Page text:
Review: Tiaras - Elegance Abandoned
A lecture by Antiques Roadshow and Radio 4 personality Geoffrey Munn, at The Royal Academy of Art, Society of Antiquaries, Piccadilly in London on November 8, 1999.
Geoffrey Munn is writing a book on the subject (due out soon), so this was a light-hearted look at the evolution of tiaras through the ages. Geoffrey began by noting the continuing interest in tiaras-- the Cartier exhibition in Paris earlier in the century and the popular Wartski exhibition three years ago in London, which displayed 105 tiaras. His talk was supplemented with slides from Wartski, and various photos and paintings. As Geoffrey's lecture illustrates, tiaras may have been abandoned, but their elegance and awe-inspiring designs certainly linger on.
Tiaras or diadems have their origins in the ancient custom of crowning the victorious with oak twigs and acorns. Geoffrey pointed out that diadems were considered pagan until about the 1760's. However, in the early 1800's Napoleon and his Empress Josephine both enjoyed wearing neo-Classical ones designed in the shape of laurel leaves. Geoffrey showed examples of the diverse range of styles tiaras came in: neo-Egyptian, neo-Classicial, Russian "kokoshnik" (cocks comb), and Gothic. Many of them broke apart to become brooches, necklaces or clips.
In the past, tiaras were only worn by married women, and were symbols of everlasting love, often given by the groom to the bride. Many of the motifs were in themselves symbolic of devotion-- garlands of roses and other swirling flowers, hearts, wings, acorns and oak leaves, emblematic of the strength of love. One dazzling Russian tiara (c1840), had been set with turquoise and diamond oak leaves representing fortitude and the crowning of the loved one.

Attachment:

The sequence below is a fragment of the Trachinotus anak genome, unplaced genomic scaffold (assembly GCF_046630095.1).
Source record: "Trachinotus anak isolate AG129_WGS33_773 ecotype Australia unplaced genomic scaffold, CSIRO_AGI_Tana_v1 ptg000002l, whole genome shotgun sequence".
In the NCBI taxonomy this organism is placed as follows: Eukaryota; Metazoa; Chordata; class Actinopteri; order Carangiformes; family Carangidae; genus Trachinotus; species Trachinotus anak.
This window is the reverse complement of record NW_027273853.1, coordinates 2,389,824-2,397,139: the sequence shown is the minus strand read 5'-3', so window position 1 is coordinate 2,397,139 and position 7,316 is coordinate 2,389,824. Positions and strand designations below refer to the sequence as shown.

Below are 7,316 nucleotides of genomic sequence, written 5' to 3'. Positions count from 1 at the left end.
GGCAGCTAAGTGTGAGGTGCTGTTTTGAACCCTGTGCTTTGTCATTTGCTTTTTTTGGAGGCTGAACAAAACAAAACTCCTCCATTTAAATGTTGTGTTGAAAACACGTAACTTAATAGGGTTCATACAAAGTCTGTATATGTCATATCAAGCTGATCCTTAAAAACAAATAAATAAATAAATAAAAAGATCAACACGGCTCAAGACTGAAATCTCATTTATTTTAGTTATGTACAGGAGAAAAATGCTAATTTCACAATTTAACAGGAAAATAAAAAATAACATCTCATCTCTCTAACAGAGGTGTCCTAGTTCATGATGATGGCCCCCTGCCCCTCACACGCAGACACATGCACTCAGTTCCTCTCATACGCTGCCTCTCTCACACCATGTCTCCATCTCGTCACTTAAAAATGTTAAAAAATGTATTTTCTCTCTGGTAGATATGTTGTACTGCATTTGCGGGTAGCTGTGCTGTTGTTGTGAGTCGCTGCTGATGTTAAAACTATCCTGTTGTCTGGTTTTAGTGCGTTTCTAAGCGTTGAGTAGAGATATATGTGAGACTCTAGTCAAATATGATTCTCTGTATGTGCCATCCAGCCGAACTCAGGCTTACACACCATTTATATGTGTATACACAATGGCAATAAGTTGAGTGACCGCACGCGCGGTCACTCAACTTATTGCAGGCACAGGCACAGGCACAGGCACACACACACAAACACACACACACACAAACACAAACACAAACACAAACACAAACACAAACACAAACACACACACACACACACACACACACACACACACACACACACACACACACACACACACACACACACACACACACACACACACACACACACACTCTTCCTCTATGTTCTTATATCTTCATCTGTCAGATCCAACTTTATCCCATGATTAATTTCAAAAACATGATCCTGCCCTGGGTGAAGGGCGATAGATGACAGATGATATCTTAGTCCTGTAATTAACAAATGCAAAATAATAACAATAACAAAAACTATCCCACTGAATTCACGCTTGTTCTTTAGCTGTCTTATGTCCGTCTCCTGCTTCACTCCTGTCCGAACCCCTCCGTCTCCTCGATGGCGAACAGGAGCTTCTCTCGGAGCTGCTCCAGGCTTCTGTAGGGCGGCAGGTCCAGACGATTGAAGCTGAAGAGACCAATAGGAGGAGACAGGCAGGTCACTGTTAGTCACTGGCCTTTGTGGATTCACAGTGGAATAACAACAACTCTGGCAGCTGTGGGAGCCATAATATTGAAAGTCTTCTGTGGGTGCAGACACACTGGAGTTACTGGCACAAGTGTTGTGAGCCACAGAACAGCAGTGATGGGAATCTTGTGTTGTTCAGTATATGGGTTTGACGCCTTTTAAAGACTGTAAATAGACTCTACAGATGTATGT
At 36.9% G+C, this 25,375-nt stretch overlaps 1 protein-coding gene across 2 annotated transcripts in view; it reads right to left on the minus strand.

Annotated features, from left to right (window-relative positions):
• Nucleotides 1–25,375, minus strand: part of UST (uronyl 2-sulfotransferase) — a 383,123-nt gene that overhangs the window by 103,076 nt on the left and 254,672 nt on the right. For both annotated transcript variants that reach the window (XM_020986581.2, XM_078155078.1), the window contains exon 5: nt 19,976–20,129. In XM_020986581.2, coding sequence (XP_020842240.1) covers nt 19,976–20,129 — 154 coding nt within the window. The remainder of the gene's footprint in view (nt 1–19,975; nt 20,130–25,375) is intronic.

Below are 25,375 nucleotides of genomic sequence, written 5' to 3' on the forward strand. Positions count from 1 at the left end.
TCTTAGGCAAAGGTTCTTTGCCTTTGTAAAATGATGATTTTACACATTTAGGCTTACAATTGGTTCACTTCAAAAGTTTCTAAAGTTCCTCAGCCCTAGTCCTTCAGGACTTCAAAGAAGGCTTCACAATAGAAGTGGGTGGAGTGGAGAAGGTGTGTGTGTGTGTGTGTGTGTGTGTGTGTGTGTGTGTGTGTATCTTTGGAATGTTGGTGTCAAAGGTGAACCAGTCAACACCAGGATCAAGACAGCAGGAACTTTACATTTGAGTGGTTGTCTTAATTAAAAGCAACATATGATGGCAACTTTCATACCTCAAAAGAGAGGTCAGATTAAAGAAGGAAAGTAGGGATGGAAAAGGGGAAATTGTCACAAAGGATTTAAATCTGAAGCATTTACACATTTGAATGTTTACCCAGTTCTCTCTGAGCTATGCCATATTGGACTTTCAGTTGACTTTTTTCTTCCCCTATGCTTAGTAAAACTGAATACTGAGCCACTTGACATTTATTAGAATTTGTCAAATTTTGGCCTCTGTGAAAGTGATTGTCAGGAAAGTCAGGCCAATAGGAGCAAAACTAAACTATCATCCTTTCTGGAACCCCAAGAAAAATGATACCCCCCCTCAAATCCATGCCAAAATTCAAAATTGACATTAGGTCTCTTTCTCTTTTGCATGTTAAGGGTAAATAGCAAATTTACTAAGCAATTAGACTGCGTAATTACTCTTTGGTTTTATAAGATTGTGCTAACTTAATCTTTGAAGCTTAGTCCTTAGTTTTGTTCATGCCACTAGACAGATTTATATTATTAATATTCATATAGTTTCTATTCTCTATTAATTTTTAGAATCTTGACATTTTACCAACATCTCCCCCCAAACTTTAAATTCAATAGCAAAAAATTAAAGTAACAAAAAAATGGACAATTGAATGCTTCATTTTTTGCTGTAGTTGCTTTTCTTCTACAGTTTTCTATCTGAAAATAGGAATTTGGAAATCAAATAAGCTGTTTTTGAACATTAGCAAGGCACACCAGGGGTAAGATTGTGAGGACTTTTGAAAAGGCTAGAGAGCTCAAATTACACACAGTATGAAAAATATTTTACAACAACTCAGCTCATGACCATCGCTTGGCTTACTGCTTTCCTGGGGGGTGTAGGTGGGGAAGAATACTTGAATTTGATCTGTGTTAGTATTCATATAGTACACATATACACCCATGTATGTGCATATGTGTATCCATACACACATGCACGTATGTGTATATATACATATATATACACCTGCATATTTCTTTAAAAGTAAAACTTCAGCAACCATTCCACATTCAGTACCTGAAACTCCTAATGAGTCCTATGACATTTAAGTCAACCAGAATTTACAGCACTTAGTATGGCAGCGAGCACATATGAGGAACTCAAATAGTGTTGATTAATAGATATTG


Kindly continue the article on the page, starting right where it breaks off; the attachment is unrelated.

Not only symbols of love, tiaras were also worn to display wealth. The most spectacular of these was a tiara designed by Prince Albert for his wife Queen Victoria. It is made of brilliant cut diamonds, rectangular and square cut emeralds, and square and cabochon cut sapphires, costing about £1,150 in 1845. Geoffrey mused that it must have been distracting talking to the Queen wearing this piece, as the scale of the gems are so enormous considering her petite height. In more recent times, Lady Granville wore an amazing tiara, made with stones from antiquity originally designed for Alexander II of Russia, which cost about £20,000 in the 1850's.
such as Cartier, Fabergé, Boucheron, and Garrards eagerly created
tiaras for their wealthy clients. The Duke and Duchess of Westminister
own one such Fabergé creation-- a gold tiara in the form of cyclamen
leaves and flowers set with brilliant and rose cut diamonds. When taken
off the frame, it can be worn upside down as a fabulous necklace.
The popularity of wearing tiaras seemed to keep pace with current events. On the eve of WWI, Cartier made tiaras out of gun metal. Between 1916 and 1922, perrages grew through marriages and knighthoods, and there were lots of formal occasions to wear only the most exquisite tiaras. Retailers rejoiced as business boomed.